FIG. 6 shows one example of separating a mask 1 into four sub-masks 1A, 1B, IC and 1D in order to have all features the same size and separated from each other by at least one feature. Obviously, other schemes of separating an image into images which are easier to reproduce can be used. An alternate method is to image all large features on a single mask, in order to take advantage of the higher light throughput of larger features, and to use separate masks for fine features. In FIG. 6 the image is divided into odd and even rows and columns. Sub-mask 1A contains only the openings which are in odd rows and columns as shown by insert 15. Sub-mask 1B contains odd rows and even columns. Sub-mask 1C contains even rows and odd columns. Sub-mask 1D contains all the openings which were located on even rows and columns. Needless to say, register must be maintained between the different images, however this is part of the prior art of stepper design and a required feature in all steppers. Since the invention has to be used with pulsed light, with pulse duration not exceeding a few microseconds, imaging can be done while the wafer (4 in FIG. 1) is still moving. Pulsed imaging also helps to eliminate the effect of vibrations. For example, for a wafer velocity of 100 mm/sec and an excimer laser pulse of 50 nS the total motion blur is 100 mm/sec ×50 nS=5 nm, which is negligible in most applications.
Using this invention at very high resolutions (over two times of what can be achieved with photoresists) also requires very thin resists. This is needed to avoid thermal lateral diffusion from reducing resolution. Vertical thermal diffusion does not affect resolution. Thin resist are also more compatible with excimer lasers, which are absorbed strongly in the top layer of thicker resists. The present invention is particularly useful when used with thin thermal resists prepared according to U.S. Pat. No. 4,619,894, hereby incorporated in this disclosure by reference.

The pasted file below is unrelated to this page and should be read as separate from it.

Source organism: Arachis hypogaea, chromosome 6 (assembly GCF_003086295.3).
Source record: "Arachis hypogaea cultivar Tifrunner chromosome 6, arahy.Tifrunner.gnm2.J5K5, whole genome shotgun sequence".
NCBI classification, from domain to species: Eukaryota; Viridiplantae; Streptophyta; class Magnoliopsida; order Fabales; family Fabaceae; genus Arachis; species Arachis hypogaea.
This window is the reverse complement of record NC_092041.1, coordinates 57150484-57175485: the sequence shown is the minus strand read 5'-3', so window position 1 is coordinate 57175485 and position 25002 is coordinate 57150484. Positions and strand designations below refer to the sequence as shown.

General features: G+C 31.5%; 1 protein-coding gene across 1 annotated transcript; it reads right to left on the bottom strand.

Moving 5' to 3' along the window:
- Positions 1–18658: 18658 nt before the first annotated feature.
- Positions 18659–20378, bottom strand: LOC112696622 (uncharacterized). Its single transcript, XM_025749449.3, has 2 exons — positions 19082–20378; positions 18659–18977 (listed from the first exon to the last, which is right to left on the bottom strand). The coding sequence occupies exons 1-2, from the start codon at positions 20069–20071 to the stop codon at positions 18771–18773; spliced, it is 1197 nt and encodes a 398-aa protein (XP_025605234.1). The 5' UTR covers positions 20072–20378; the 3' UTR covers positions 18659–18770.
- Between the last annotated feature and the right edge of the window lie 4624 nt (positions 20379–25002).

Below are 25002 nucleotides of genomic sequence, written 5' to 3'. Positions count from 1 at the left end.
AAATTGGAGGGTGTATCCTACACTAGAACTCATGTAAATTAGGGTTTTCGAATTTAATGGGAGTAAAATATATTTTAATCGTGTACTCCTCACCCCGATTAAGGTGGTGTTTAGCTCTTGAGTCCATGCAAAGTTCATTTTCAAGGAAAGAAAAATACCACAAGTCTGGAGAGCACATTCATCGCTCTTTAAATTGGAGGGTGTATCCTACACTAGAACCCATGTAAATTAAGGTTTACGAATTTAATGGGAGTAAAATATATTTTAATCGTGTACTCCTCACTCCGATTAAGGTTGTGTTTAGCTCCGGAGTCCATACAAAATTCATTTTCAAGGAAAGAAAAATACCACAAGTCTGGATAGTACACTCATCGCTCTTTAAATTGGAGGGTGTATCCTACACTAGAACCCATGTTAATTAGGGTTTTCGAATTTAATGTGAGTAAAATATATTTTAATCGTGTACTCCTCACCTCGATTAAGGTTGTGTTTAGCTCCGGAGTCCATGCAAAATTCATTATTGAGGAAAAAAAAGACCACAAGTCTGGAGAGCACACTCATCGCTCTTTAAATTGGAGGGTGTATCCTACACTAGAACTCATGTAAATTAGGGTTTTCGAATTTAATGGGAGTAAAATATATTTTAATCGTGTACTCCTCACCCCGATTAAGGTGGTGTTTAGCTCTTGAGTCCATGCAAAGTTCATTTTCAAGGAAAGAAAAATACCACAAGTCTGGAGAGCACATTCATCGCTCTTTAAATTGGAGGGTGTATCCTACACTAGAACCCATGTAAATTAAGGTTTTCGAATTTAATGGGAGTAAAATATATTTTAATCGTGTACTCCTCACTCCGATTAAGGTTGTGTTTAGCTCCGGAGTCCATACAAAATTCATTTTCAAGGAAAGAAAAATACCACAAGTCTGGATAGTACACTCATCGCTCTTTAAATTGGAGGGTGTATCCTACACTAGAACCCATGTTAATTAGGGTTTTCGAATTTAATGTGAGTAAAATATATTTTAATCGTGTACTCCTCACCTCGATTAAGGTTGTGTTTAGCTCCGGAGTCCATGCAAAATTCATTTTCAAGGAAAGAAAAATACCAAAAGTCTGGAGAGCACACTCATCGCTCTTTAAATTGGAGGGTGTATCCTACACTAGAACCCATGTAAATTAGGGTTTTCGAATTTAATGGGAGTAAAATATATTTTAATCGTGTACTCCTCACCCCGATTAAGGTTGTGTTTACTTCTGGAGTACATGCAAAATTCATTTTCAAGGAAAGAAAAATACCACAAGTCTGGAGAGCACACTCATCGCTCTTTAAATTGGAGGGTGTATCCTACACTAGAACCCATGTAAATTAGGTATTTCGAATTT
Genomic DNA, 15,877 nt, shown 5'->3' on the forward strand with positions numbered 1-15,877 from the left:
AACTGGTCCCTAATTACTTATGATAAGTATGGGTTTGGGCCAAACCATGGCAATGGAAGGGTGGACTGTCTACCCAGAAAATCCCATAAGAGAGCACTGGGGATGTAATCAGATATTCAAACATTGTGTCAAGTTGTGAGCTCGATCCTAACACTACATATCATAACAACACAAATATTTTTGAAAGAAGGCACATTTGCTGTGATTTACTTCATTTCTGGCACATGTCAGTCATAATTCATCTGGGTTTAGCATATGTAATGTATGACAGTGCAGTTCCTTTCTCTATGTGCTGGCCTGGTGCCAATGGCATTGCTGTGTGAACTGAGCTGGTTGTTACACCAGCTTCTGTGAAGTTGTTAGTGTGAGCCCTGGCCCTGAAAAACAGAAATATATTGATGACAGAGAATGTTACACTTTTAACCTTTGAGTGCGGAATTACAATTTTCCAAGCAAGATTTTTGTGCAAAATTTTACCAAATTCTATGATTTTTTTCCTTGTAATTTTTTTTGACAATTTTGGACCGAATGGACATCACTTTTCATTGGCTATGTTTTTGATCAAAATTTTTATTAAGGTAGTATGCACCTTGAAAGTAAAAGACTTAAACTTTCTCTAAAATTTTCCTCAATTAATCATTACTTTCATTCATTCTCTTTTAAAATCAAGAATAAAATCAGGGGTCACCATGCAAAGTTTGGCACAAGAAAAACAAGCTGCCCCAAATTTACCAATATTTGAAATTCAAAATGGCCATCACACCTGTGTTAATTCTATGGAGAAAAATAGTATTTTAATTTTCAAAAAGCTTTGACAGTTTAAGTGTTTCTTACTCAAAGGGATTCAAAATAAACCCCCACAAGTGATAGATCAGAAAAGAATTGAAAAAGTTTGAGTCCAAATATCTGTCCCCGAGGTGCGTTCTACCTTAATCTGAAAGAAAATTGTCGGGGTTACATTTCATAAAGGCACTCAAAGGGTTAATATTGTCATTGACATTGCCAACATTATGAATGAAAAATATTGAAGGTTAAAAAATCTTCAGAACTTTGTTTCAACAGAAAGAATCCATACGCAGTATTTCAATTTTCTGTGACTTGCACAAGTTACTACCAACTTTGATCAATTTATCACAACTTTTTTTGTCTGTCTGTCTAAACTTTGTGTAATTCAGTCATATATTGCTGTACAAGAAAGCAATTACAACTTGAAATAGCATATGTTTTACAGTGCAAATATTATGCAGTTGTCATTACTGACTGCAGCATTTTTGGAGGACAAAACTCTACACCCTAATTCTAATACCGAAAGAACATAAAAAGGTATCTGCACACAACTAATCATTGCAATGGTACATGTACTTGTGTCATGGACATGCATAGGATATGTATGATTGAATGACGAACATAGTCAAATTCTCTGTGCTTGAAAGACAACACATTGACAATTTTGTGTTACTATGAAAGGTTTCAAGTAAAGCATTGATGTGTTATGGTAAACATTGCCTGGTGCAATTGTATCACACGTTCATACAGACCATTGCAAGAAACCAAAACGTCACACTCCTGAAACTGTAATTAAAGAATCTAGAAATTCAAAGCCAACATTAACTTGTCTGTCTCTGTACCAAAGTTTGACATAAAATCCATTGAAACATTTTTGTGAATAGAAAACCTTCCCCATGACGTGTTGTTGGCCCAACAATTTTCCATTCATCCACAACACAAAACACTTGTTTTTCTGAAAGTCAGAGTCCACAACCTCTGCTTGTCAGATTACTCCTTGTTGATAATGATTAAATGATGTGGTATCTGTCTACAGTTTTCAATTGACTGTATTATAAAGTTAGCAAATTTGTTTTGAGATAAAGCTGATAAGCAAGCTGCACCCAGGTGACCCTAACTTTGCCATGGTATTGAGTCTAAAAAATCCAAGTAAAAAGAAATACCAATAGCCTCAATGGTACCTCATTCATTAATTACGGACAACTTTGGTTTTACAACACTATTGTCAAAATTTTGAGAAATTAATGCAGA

While the preferred embodiments show a “stepper” type imaging system the invention should be interpreted in a broader sense to all imaging applications using an optical system to transfer an image from a master, or mask, to a substrate, by using a coating on the substrate not following the linear superposition principle and by separating the image of the mask into multiple sub-masks. Also while the mask is normally a non-alterable image it is obvious that an electronically alterable mask such as a two dimensional light valve can be substituted for a fixed mask. The advantage of an electronically alterable mask is that it is easier to separate the image into a large number of images. Another obvious variation is to use a rapidly scanning light spot or line also known as “flying spot scanner” on the mask in order to create a very short exposure for each feature instead of pulsing the light source. This embodiment is particularly useful when using CW UV lasers, such as a frequency quadrupled YAG laser operating at 266 nm. The spot size of such a laser can be larger than the feature size being imaged.